About 75 percent of women will suffer with a yeast infection at some point in their life and 5 to 8 percent will suffer with a whopping four or more yeast infections every year (see reference 1). The usual method of treatment for yeast infections is antifungal creams, tablets and/or suppositories. However, the prevalence of reoccurring infections combined with the fact that many women are becoming resistant to these medications makes finding alternative solutions more important than ever and probiotics such as lactobacillus acidophilus may hold the answer (see reference 1).
Conventional Yeast Infection Treatment
Due to the fact that yeast infection symptoms such as itchiness, irritation and abnormal discharge, can often mimic other conditions, many woman are being falsely diagnosed with a yeast infection (or self-diagnosing incorrectly) (see reference 2). This is a problem because yeast infection medications kill-off the healthy bacterial flora that are needed to prevent yeast infections (see reference 2). Thus, whether you actually have a yeast infection or not, using the medication will put you at an increased risk for developing another (or a new) yeast infection in the future. Cue probiotics.
Probiotics and Yeast Infections
Probiotics, such as lactobacillus acidophilus work by repopulating the body (including the vagina) with healthy bacteria that keep yeast in check. This makes them beneficial not only for the prevention of yeast infections but also as an adjunctive therapy. When taken along with traditional medications, probiotics may help to replenish the healthy microorganisms killed-off by the medication and thereby reduce the likelihood of a yeast infection reoccurrence (see reference 1 and 2). Probiotics also help to boost the immune system, which is beneficial because yeast infections are more common amongst people with lowered immune systems (see reference 1).
Lactobacillus for Yeast Infection Prevention
A yearlong study conducted by The Annuls of Internal Medicine journal, 1992, examined the effects of consuming Lactobacillus acidophilus on yeast infection occurrence. The female study participants consumed Lactobacillus acidophilus (in the form of yoghurt) daily for six months and then switched to a yoghurt free diet for 6 months. Consuming the lactobacillus acidophilus yoghurt resulted in a significant reduction in candida organisms and infections (see reference 4). Although the study is outdated, subsequent research has supported these results (see reference 5). Since most yoghurt’s won’t contain a clinically effective amount of lactobacillus bacteria, if you suffer from reoccurring yeast infections, talk to your doctor about taking a probiotic pill. For optimum results choose one that contains Lactobacillus acidophilus in addition to a variety of other lactobacillus bacteria (see reference 2).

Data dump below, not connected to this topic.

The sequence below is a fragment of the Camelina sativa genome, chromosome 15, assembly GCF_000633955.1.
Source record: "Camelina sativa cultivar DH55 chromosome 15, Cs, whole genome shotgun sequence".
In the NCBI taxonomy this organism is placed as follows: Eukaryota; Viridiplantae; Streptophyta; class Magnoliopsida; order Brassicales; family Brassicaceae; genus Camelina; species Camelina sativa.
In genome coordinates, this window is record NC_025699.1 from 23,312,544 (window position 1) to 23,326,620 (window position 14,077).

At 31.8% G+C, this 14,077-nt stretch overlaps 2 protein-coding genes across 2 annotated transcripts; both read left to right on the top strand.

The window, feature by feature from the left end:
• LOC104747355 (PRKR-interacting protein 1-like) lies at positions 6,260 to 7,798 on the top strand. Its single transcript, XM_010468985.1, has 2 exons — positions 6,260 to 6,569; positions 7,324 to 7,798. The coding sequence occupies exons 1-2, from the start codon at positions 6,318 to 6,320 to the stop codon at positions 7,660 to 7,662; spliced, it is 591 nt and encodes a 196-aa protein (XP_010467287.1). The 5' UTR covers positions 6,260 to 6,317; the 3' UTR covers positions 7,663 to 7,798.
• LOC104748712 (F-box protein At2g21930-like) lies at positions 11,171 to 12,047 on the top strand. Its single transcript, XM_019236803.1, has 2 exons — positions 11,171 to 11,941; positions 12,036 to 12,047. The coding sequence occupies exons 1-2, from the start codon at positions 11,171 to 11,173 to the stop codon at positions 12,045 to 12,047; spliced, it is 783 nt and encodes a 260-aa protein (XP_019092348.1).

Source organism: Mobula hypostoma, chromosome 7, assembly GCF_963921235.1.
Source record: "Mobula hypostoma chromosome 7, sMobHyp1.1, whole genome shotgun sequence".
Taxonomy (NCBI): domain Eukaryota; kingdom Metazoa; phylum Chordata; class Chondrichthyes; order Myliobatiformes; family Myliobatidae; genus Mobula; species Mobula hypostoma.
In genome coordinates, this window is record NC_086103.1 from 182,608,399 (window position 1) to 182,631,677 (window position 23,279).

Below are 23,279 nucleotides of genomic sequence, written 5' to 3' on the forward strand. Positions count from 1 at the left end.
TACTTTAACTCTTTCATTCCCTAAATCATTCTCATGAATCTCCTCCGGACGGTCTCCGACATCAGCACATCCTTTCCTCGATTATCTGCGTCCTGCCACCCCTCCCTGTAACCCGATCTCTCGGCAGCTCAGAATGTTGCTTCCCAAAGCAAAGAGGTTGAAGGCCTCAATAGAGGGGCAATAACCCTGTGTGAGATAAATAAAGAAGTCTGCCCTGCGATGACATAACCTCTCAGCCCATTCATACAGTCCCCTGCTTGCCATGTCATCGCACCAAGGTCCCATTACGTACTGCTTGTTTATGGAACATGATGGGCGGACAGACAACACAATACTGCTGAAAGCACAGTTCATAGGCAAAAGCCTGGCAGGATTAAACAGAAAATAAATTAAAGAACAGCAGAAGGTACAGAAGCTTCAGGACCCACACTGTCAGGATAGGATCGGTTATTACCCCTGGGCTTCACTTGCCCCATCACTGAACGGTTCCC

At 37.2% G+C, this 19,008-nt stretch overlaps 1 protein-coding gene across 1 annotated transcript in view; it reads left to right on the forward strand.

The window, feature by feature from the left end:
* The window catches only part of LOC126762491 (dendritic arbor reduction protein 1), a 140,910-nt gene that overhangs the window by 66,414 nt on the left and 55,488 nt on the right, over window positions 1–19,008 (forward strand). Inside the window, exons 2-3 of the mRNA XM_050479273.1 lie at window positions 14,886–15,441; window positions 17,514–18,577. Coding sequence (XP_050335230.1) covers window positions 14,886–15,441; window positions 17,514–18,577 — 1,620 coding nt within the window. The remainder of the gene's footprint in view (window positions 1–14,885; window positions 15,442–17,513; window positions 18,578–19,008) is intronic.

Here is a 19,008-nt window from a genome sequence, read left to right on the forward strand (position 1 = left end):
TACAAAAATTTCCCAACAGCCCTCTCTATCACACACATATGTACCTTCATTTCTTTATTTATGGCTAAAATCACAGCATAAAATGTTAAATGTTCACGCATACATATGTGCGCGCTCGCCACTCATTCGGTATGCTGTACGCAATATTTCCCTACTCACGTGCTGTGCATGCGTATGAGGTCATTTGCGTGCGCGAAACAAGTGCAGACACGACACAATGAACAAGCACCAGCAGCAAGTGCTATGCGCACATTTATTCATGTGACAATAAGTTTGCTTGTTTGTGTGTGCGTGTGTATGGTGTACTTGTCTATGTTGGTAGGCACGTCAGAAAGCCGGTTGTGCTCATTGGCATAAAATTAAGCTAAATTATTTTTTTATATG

Lactobacillus for Yeast Infection Treatment
Some people report successfully treating a yeast infection by consuming lactobacillus acidophilus pills, but the clinical evidence as to whether or not doing so is effective, is mixed (see reference 1 and 2). However, using lactobacillus acidophilus as a suppository and inserting it into the vagina does impact the vaginal microflora and preliminary research suggests that doing so does help to fight yeast infections (see reference 2). If you decide to go this route, have your healthcare practitioner guide you when choosing the pill, because some additional ingredients in probiotic pills can agitate the vagina further. Finally, yeast infections are a serious matter, and you should never attempt to self-medicate and probiotics should not be used as a stand-alone treatment.
- WomensHealth.gov: Vaginal Yeast Infections Fact Sheet
- Postgrad Medical Journal: Urogenital Infections in Women: Can Probiotics Help?
- Univeristy of Maryland Medical Center: Lactobacillus Acidophilus
- Annals of Internal Medicine: Ingestion of Yogurt Containing Lactobacillus Acidophilus as Prophylaxis For Candida Vaginitis
- Journal of Antimicrobial Chemotherapy: Probiotics for Prevention of Recurrent Vulvovaginal Candidiasis: A Review
Shannon Hyland-Tassava has more than 16 years experience as a clinical health psychologist, wellness coach and writer. She is a health columnist for the "Northfield (Minn.) News" and has also contributed to "Motherwords," "Macalester Today" and two essay anthologies, among other publications. Hyland-Tassava holds a Ph.D. in clinical psychology from the University of Illinois.